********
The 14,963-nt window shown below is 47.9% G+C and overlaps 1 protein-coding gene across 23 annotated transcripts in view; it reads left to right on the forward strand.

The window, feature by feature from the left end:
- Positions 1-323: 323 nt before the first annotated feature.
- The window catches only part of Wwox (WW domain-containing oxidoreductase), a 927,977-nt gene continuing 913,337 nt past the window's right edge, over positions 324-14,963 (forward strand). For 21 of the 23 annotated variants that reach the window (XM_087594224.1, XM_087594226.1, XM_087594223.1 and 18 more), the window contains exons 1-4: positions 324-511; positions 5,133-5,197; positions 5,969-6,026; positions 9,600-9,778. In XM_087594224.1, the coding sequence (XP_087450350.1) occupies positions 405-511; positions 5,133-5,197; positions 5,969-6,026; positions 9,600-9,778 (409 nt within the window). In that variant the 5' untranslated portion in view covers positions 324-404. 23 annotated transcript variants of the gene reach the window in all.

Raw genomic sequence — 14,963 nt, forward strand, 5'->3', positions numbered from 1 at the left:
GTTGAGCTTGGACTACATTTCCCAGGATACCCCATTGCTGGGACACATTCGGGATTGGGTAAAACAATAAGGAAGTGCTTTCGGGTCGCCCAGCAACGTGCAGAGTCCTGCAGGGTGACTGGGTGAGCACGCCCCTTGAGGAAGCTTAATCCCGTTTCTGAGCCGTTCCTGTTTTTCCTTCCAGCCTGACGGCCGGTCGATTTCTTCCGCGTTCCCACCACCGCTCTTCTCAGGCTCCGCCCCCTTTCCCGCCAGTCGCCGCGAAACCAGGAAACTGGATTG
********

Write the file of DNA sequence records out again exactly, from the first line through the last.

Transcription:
The 14,963-nt window shown below is 47.9% G+C and overlaps 1 protein-coding gene across 23 annotated transcripts in view; it reads left to right on the forward strand.

The window, feature by feature from the left end:
- Positions 1-323: 323 nt before the first annotated feature.
- The window catches only part of Wwox (WW domain-containing oxidoreductase), a 927,977-nt gene continuing 913,337 nt past the window's right edge, over positions 324-14,963 (forward strand). For 21 of the 23 annotated variants that reach the window (XM_087594224.1, XM_087594226.1, XM_087594223.1 and 18 more), the window contains exons 1-4: positions 324-511; positions 5,133-5,197; positions 5,969-6,026; positions 9,600-9,778. In XM_087594224.1, the coding sequence (XP_087450350.1) occupies positions 405-511; positions 5,133-5,197; positions 5,969-6,026; positions 9,600-9,778 (409 nt within the window). In that variant the 5' untranslated portion in view covers positions 324-404. 23 annotated transcript variants of the gene reach the window in all.

Raw genomic sequence — 14,963 nt, forward strand, 5'->3', positions numbered from 1 at the left:
GTTGAGCTTGGACTACATTTCCCAGGATACCCCATTGCTGGGACACATTCGGGATTGGGTAAAACAATAAGGAAGTGCTTTCGGGTCGCCCAGCAACGTGCAGAGTCCTGCAGGGTGACTGGGTGAGCACGCCCCTTGAGGAAGCTTAATCCCGTTTCTGAGCCGTTCCTGTTTTTCCTTCCAGCCTGACGGCCGGTCGATTTCTTCCGCGTTCCCACCACCGCTCTTCTCAGGCTCCGCCCCCTTTCCCGCCAGTCGCCGCGAAACCAGGAAACTGGATTG